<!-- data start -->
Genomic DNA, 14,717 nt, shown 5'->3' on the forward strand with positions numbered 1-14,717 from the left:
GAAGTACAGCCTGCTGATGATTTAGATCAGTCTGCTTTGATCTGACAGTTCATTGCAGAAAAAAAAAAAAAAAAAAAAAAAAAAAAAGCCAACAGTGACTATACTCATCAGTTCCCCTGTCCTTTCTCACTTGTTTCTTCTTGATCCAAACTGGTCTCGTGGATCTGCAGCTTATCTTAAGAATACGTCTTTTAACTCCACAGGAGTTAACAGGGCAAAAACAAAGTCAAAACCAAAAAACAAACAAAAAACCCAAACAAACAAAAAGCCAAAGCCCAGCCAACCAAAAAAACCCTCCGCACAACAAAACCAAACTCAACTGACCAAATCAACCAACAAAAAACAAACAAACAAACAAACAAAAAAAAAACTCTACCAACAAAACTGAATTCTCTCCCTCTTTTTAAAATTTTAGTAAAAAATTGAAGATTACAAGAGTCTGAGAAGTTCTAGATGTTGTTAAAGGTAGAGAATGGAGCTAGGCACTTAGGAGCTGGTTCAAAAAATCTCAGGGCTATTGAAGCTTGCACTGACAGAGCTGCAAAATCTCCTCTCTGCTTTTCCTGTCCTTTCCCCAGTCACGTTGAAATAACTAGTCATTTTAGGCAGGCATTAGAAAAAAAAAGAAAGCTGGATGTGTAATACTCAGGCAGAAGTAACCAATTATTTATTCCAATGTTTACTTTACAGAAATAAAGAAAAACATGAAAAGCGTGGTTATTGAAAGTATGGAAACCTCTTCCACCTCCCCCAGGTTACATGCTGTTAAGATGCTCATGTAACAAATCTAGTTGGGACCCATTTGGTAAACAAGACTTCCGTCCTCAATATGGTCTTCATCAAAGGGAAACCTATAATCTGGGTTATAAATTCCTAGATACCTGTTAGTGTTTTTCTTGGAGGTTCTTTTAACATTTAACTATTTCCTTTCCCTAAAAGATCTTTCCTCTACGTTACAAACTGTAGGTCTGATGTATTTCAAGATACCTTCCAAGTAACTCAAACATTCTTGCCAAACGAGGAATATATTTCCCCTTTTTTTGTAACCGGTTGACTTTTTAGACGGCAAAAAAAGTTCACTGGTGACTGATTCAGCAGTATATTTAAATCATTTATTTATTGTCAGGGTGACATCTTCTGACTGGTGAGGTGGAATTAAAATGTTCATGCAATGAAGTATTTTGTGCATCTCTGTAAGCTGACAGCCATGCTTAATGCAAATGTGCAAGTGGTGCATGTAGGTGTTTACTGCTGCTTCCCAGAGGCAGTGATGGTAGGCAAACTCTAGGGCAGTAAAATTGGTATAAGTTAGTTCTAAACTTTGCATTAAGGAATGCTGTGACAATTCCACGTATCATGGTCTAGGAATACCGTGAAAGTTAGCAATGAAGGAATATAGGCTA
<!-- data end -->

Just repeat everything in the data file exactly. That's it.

Genomic DNA, 14,717 nt, shown 5'->3' on the forward strand with positions numbered 1-14,717 from the left:
GAAGTACAGCCTGCTGATGATTTAGATCAGTCTGCTTTGATCTGACAGTTCATTGCAGAAAAAAAAAAAAAAAAAAAAAAAAAAAAAGCCAACAGTGACTATACTCATCAGTTCCCCTGTCCTTTCTCACTTGTTTCTTCTTGATCCAAACTGGTCTCGTGGATCTGCAGCTTATCTTAAGAATACGTCTTTTAACTCCACAGGAGTTAACAGGGCAAAAACAAAGTCAAAACCAAAAAACAAACAAAAAACCCAAACAAACAAAAAGCCAAAGCCCAGCCAACCAAAAAAACCCTCCGCACAACAAAACCAAACTCAACTGACCAAATCAACCAACAAAAAACAAACAAACAAACAAACAAAAAAAAAACTCTACCAACAAAACTGAATTCTCTCCCTCTTTTTAAAATTTTAGTAAAAAATTGAAGATTACAAGAGTCTGAGAAGTTCTAGATGTTGTTAAAGGTAGAGAATGGAGCTAGGCACTTAGGAGCTGGTTCAAAAAATCTCAGGGCTATTGAAGCTTGCACTGACAGAGCTGCAAAATCTCCTCTCTGCTTTTCCTGTCCTTTCCCCAGTCACGTTGAAATAACTAGTCATTTTAGGCAGGCATTAGAAAAAAAAAGAAAGCTGGATGTGTAATACTCAGGCAGAAGTAACCAATTATTTATTCCAATGTTTACTTTACAGAAATAAAGAAAAACATGAAAAGCGTGGTTATTGAAAGTATGGAAACCTCTTCCACCTCCCCCAGGTTACATGCTGTTAAGATGCTCATGTAACAAATCTAGTTGGGACCCATTTGGTAAACAAGACTTCCGTCCTCAATATGGTCTTCATCAAAGGGAAACCTATAATCTGGGTTATAAATTCCTAGATACCTGTTAGTGTTTTTCTTGGAGGTTCTTTTAACATTTAACTATTTCCTTTCCCTAAAAGATCTTTCCTCTACGTTACAAACTGTAGGTCTGATGTATTTCAAGATACCTTCCAAGTAACTCAAACATTCTTGCCAAACGAGGAATATATTTCCCCTTTTTTTGTAACCGGTTGACTTTTTAGACGGCAAAAAAAGTTCACTGGTGACTGATTCAGCAGTATATTTAAATCATTTATTTATTGTCAGGGTGACATCTTCTGACTGGTGAGGTGGAATTAAAATGTTCATGCAATGAAGTATTTTGTGCATCTCTGTAAGCTGACAGCCATGCTTAATGCAAATGTGCAAGTGGTGCATGTAGGTGTTTACTGCTGCTTCCCAGAGGCAGTGATGGTAGGCAAACTCTAGGGCAGTAAAATTGGTATAAGTTAGTTCTAAACTTTGCATTAAGGAATGCTGTGACAATTCCACGTATCATGGTCTAGGAATACCGTGAAAGTTAGCAATGAAGGAATATAGGCTA